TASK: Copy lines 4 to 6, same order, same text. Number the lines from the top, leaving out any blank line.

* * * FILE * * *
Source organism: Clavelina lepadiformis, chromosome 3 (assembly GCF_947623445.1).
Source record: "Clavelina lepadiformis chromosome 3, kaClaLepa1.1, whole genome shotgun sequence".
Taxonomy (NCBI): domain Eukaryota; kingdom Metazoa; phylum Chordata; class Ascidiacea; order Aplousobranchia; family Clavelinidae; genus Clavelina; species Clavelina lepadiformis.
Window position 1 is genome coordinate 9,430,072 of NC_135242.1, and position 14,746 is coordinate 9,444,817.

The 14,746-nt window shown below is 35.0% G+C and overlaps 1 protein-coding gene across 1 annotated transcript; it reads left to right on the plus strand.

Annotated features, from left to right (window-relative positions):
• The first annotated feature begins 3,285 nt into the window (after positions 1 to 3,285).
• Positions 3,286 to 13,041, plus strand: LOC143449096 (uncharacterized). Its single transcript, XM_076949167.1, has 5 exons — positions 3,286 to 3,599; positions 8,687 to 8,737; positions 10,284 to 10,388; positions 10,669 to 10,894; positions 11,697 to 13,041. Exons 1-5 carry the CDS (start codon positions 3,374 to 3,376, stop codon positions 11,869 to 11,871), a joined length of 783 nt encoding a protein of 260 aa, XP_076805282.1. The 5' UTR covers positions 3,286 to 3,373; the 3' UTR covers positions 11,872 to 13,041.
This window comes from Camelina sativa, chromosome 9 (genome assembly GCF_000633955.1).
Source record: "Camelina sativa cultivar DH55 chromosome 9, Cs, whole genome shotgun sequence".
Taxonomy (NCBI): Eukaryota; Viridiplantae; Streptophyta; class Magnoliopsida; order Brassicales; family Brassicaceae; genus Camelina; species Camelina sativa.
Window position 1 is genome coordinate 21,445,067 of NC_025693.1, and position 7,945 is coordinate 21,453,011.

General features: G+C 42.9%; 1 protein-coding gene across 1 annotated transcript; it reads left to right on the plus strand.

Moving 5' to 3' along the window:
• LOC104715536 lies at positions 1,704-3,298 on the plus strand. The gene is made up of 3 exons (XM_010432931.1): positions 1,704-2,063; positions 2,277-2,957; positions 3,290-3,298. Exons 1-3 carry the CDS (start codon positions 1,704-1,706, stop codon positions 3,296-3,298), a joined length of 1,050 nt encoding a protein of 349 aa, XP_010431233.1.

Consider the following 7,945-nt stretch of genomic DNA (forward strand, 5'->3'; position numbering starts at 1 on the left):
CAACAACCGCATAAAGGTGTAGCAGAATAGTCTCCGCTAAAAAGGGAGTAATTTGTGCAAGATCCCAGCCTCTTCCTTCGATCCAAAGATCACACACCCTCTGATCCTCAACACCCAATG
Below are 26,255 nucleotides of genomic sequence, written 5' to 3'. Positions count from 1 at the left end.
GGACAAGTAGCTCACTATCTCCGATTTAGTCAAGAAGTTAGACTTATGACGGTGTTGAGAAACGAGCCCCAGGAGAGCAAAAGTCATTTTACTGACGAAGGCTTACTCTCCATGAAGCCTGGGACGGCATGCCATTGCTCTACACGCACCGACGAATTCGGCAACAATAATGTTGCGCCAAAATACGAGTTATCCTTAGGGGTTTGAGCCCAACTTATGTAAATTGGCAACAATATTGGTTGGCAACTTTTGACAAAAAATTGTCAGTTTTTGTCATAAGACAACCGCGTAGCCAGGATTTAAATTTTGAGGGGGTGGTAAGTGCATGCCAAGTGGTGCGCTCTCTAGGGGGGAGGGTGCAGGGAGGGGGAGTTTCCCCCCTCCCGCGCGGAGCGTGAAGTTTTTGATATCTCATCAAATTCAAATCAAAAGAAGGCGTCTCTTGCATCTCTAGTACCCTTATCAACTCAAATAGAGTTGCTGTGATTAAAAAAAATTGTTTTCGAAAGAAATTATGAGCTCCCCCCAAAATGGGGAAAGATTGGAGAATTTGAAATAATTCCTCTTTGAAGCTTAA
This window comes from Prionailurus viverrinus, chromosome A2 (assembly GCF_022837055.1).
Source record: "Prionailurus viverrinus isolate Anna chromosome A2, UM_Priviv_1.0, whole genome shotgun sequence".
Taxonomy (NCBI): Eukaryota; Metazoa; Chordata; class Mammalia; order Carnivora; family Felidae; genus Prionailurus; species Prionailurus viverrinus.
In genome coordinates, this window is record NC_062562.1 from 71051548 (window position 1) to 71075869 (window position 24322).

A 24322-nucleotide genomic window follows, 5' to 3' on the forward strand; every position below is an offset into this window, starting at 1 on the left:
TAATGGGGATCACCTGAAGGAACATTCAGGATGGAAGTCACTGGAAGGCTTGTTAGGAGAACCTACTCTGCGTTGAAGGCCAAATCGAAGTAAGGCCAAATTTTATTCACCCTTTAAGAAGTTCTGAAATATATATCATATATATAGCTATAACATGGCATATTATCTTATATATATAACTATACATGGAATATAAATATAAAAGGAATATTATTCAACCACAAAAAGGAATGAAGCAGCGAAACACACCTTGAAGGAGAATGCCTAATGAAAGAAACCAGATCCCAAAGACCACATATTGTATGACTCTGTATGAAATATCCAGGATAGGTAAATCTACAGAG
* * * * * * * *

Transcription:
Window position 1 is genome coordinate 9,430,072 of NC_135242.1, and position 14,746 is coordinate 9,444,817.

The 14,746-nt window shown below is 35.0% G+C and overlaps 1 protein-coding gene across 1 annotated transcript; it reads left to right on the plus strand.

Annotated features, from left to right (window-relative positions):